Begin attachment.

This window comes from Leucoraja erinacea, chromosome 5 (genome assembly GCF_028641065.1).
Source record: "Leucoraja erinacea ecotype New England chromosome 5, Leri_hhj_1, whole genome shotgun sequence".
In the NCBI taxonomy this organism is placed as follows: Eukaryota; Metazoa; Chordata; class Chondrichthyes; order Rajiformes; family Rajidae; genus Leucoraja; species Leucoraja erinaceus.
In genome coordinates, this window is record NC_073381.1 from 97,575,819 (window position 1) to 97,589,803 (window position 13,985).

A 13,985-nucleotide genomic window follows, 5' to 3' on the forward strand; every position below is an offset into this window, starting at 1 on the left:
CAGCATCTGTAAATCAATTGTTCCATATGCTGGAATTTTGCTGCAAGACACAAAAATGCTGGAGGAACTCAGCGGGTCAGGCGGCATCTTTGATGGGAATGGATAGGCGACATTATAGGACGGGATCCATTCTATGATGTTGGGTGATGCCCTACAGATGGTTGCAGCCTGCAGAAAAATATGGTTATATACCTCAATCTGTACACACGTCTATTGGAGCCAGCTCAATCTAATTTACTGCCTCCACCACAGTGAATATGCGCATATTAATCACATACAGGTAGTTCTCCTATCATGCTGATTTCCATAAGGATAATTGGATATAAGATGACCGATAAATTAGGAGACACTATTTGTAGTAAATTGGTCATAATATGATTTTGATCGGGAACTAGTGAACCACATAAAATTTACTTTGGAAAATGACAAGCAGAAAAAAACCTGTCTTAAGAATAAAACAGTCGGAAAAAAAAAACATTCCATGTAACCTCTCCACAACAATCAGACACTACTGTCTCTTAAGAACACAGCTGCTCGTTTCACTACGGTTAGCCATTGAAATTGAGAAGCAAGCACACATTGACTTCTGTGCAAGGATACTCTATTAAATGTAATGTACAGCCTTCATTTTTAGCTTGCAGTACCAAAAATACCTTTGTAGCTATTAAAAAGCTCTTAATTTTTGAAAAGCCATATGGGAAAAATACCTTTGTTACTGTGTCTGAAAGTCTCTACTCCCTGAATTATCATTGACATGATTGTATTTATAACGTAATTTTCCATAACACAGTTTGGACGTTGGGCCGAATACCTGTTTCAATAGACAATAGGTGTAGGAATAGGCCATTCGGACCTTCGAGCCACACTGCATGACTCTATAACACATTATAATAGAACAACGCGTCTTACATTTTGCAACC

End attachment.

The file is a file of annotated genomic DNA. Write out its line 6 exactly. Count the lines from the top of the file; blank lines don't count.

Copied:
CAGCATCTGTAAATCAATTGTTCCATATGCTGGAATTTTGCTGCAAGACACAAAAATGCTGGAGGAACTCAGCGGGTCAGGCGGCATCTTTGATGGGAATGGATAGGCGACATTATAGGACGGGATCCATTCTATGATGTTGGGTGATGCCCTACAGATGGTTGCAGCCTGCAGAAAAATATGGTTATATACCTCAATCTGTACACACGTCTATTGGAGCCAGCTCAATCTAATTTACTGCCTCCACCACAGTGAATATGCGCATATTAATCACATACAGGTAGTTCTCCTATCATGCTGATTTCCATAAGGATAATTGGATATAAGATGACCGATAAATTAGGAGACACTATTTGTAGTAAATTGGTCATAATATGATTTTGATCGGGAACTAGTGAACCACATAAAATTTACTTTGGAAAATGACAAGCAGAAAAAAACCTGTCTTAAGAATAAAACAGTCGGAAAAAAAAAACATTCCATGTAACCTCTCCACAACAATCAGACACTACTGTCTCTTAAGAACACAGCTGCTCGTTTCACTACGGTTAGCCATTGAAATTGAGAAGCAAGCACACATTGACTTCTGTGCAAGGATACTCTATTAAATGTAATGTACAGCCTTCATTTTTAGCTTGCAGTACCAAAAATACCTTTGTAGCTATTAAAAAGCTCTTAATTTTTGAAAAGCCATATGGGAAAAATACCTTTGTTACTGTGTCTGAAAGTCTCTACTCCCTGAATTATCATTGACATGATTGTATTTATAACGTAATTTTCCATAACACAGTTTGGACGTTGGGCCGAATACCTGTTTCAATAGACAATAGGTGTAGGAATAGGCCATTCGGACCTTCGAGCCACACTGCATGACTCTATAACACATTATAATAGAACAACGCGTCTTACATTTTGCAACC